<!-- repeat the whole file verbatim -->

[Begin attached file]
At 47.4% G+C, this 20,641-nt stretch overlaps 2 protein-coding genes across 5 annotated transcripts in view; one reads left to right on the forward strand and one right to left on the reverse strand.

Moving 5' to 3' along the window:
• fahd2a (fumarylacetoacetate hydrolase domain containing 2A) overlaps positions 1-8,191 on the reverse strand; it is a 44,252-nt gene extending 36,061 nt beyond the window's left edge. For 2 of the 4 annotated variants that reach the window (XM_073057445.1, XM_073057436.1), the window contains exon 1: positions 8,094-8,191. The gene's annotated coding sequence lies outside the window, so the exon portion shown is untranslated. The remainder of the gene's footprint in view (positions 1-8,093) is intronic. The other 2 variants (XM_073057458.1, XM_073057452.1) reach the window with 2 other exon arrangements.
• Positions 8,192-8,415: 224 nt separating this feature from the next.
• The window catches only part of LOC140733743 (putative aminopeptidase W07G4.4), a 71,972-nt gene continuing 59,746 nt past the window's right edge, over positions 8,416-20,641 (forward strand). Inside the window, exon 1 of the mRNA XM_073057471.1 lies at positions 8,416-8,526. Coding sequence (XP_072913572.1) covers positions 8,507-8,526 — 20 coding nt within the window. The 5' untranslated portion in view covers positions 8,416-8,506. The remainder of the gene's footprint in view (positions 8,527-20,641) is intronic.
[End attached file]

At 47.4% G+C, this 20,641-nt stretch overlaps 2 protein-coding genes across 5 annotated transcripts in view; one reads left to right on the forward strand and one right to left on the reverse strand.

Moving 5' to 3' along the window:
• fahd2a (fumarylacetoacetate hydrolase domain containing 2A) overlaps positions 1-8,191 on the reverse strand; it is a 44,252-nt gene extending 36,061 nt beyond the window's left edge. For 2 of the 4 annotated variants that reach the window (XM_073057445.1, XM_073057436.1), the window contains exon 1: positions 8,094-8,191. The gene's annotated coding sequence lies outside the window, so the exon portion shown is untranslated. The remainder of the gene's footprint in view (positions 1-8,093) is intronic. The other 2 variants (XM_073057458.1, XM_073057452.1) reach the window with 2 other exon arrangements.
• Positions 8,192-8,415: 224 nt separating this feature from the next.
• The window catches only part of LOC140733743 (putative aminopeptidase W07G4.4), a 71,972-nt gene continuing 59,746 nt past the window's right edge, over positions 8,416-20,641 (forward strand). Inside the window, exon 1 of the mRNA XM_073057471.1 lies at positions 8,416-8,526. Coding sequence (XP_072913572.1) covers positions 8,507-8,526 — 20 coding nt within the window. The 5' untranslated portion in view covers positions 8,416-8,506. The remainder of the gene's footprint in view (positions 8,527-20,641) is intronic.